The whole point of the Prime lock-in, like the Kindle lock-in, to to ensure customers don’t have an incentive to shop around and find where the cheaper prices are.

    When it comes to ebooks the US retailers largely have a 0.99 minimum list-price, despite which smaller stores like Txtr US, Versent, Inktera and Books-A-Million will often have ebooks cheaper. In the UK Apple, Nook UK and Txtr GB regularly undercut Amazon.

  6. I would be more curious to see a comparison of Costco versus

    I am happy to pay the $50/year for Costco, because we use it often for the seasonal fruit in bulk, as well as buying our meat in bulk when there’s coupons. Also, if you wear glasses the membership fees are worthwhile for the very cheap glasses/lenses combos (I’ve paid under $100 for frames and lenses that lasted 3+ years).

    I know Jet sees themselves as a Prime competitor, but their model seems more like a competitor to warehouses to me.

  7. It’s not just price though. Amazon has fantastic customer service. Some people are willing to pay more because they know Amazon will take care of them. You can see that with how Fba is exploding and, how Fulfilled by Amazon 3rd party merchants can sell items at a higher cost than Merchant fulfilled.

  8. I just got my invite and I’m so underwhelmed by the selection that price isn’t a concern. It’s hard to buy what they don’t have.

  9. I had placed my first order with and here is my short experience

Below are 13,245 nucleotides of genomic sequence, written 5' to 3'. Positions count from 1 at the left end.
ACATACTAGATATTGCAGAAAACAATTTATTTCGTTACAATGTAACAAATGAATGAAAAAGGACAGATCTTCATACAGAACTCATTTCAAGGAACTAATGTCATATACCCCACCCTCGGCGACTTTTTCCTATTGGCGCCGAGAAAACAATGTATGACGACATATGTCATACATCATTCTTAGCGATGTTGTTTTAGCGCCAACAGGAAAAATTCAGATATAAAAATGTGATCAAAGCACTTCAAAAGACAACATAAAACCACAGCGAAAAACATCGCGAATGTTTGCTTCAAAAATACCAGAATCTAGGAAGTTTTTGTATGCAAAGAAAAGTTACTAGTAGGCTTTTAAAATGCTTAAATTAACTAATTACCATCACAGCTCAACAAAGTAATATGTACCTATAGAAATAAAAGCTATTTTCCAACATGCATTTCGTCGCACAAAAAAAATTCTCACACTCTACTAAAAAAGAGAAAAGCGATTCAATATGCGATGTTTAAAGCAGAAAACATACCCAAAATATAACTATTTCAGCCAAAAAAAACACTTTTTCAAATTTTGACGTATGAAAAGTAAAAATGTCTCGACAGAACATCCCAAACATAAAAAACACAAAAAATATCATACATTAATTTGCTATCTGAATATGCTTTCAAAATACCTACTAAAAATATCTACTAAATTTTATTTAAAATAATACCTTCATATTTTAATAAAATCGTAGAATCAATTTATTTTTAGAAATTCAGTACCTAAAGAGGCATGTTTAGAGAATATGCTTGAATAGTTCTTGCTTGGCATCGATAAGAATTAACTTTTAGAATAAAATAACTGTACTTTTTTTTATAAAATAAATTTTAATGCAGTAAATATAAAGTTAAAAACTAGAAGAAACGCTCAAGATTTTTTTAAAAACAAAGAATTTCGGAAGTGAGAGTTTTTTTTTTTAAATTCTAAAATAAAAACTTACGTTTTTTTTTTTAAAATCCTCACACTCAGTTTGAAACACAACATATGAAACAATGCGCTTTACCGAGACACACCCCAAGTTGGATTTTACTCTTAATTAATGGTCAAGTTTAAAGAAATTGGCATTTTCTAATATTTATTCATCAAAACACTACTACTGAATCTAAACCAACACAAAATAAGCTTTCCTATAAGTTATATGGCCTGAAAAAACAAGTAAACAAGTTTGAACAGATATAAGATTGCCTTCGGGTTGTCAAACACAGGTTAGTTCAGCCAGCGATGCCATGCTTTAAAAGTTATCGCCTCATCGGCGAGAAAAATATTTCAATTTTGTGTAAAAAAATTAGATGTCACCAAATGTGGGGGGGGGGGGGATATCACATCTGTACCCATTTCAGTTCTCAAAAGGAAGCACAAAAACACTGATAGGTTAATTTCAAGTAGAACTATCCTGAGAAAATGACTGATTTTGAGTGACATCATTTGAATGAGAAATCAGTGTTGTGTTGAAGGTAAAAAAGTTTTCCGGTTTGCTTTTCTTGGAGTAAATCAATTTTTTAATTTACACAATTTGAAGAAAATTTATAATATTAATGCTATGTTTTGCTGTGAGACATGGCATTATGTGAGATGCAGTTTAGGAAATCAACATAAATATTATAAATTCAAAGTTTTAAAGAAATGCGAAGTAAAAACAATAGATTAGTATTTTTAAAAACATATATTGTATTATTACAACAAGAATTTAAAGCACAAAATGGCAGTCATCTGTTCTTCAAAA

1. After 4 days I received an email that they cancelled the most expensive item on my order – Steam Mop – because the listing was incorrect and they could not find it. Well whose mistake is this? And why should I suffer? PLUS after 4 days when you are expecting that item… Come on Jet.
    2. After 6 days I receive an email saying some of the items on my order will be delayed. The email did not have details about what items were those. So Pathetic. Now I will have to wait for the order to find out which item I need to order again from some other seller.
    3. After 11 days of my order, I receive another email saying one more item is cancelled because of unavailability. This is not acceptable at all. At least not something you expect from other online sellers – and not in the first order. Pity on you – Jet.

    So after this experience, I don’t think I am going to trust at all for any of my future order. Long live Amazon – Short live Jet.

    Oh and did I forget to mention… they issued me a $2 credit for all this non-sense. Feel good now?

  10. I was browsing on Jet and received a magazine subscription from them that I do not want; NOT likely to go there again!